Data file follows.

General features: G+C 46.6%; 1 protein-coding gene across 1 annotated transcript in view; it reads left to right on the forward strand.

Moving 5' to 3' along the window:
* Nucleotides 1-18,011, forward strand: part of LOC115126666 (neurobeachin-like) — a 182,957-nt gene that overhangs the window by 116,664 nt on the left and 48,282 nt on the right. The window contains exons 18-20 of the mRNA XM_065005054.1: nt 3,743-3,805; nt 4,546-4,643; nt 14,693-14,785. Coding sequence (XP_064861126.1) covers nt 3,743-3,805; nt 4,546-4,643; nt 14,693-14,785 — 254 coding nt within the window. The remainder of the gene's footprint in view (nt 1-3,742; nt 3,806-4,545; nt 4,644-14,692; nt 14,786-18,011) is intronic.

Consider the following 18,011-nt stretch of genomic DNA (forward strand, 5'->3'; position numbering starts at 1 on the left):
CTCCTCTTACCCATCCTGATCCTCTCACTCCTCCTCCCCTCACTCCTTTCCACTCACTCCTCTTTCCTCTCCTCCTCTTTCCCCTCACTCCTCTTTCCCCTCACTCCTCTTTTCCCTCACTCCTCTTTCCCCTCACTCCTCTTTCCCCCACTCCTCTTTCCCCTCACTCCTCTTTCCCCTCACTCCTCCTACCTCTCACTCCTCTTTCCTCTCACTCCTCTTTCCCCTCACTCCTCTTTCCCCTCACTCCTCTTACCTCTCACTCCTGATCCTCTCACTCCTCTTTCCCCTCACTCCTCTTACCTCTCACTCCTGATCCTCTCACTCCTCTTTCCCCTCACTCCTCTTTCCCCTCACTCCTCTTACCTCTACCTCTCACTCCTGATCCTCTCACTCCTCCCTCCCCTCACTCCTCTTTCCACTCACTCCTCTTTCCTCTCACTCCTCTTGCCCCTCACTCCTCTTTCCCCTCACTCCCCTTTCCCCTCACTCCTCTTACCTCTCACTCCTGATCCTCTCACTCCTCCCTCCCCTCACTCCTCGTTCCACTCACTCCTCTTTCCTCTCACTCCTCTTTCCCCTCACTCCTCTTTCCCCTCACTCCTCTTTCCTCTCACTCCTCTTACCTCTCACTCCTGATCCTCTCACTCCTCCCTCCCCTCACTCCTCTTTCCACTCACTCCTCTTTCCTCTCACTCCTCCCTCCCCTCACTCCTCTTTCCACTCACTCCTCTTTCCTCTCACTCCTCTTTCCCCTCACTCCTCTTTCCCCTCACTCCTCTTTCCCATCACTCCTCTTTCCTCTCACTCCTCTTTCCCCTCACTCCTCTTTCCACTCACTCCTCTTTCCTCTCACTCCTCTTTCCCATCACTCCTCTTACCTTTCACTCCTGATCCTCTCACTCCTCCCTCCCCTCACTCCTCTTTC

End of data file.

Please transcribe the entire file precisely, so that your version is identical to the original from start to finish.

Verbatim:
General features: G+C 46.6%; 1 protein-coding gene across 1 annotated transcript in view; it reads left to right on the forward strand.

Moving 5' to 3' along the window:
* Nucleotides 1-18,011, forward strand: part of LOC115126666 (neurobeachin-like) — a 182,957-nt gene that overhangs the window by 116,664 nt on the left and 48,282 nt on the right. The window contains exons 18-20 of the mRNA XM_065005054.1: nt 3,743-3,805; nt 4,546-4,643; nt 14,693-14,785. Coding sequence (XP_064861126.1) covers nt 3,743-3,805; nt 4,546-4,643; nt 14,693-14,785 — 254 coding nt within the window. The remainder of the gene's footprint in view (nt 1-3,742; nt 3,806-4,545; nt 4,644-14,692; nt 14,786-18,011) is intronic.

Consider the following 18,011-nt stretch of genomic DNA (forward strand, 5'->3'; position numbering starts at 1 on the left):
CTCCTCTTACCCATCCTGATCCTCTCACTCCTCCTCCCCTCACTCCTTTCCACTCACTCCTCTTTCCTCTCCTCCTCTTTCCCCTCACTCCTCTTTCCCCTCACTCCTCTTTTCCCTCACTCCTCTTTCCCCTCACTCCTCTTTCCCCCACTCCTCTTTCCCCTCACTCCTCTTTCCCCTCACTCCTCCTACCTCTCACTCCTCTTTCCTCTCACTCCTCTTTCCCCTCACTCCTCTTTCCCCTCACTCCTCTTACCTCTCACTCCTGATCCTCTCACTCCTCTTTCCCCTCACTCCTCTTACCTCTCACTCCTGATCCTCTCACTCCTCTTTCCCCTCACTCCTCTTTCCCCTCACTCCTCTTACCTCTACCTCTCACTCCTGATCCTCTCACTCCTCCCTCCCCTCACTCCTCTTTCCACTCACTCCTCTTTCCTCTCACTCCTCTTGCCCCTCACTCCTCTTTCCCCTCACTCCCCTTTCCCCTCACTCCTCTTACCTCTCACTCCTGATCCTCTCACTCCTCCCTCCCCTCACTCCTCGTTCCACTCACTCCTCTTTCCTCTCACTCCTCTTTCCCCTCACTCCTCTTTCCCCTCACTCCTCTTTCCTCTCACTCCTCTTACCTCTCACTCCTGATCCTCTCACTCCTCCCTCCCCTCACTCCTCTTTCCACTCACTCCTCTTTCCTCTCACTCCTCCCTCCCCTCACTCCTCTTTCCACTCACTCCTCTTTCCTCTCACTCCTCTTTCCCCTCACTCCTCTTTCCCCTCACTCCTCTTTCCCATCACTCCTCTTTCCTCTCACTCCTCTTTCCCCTCACTCCTCTTTCCACTCACTCCTCTTTCCTCTCACTCCTCTTTCCCATCACTCCTCTTACCTTTCACTCCTGATCCTCTCACTCCTCCCTCCCCTCACTCCTCTTTC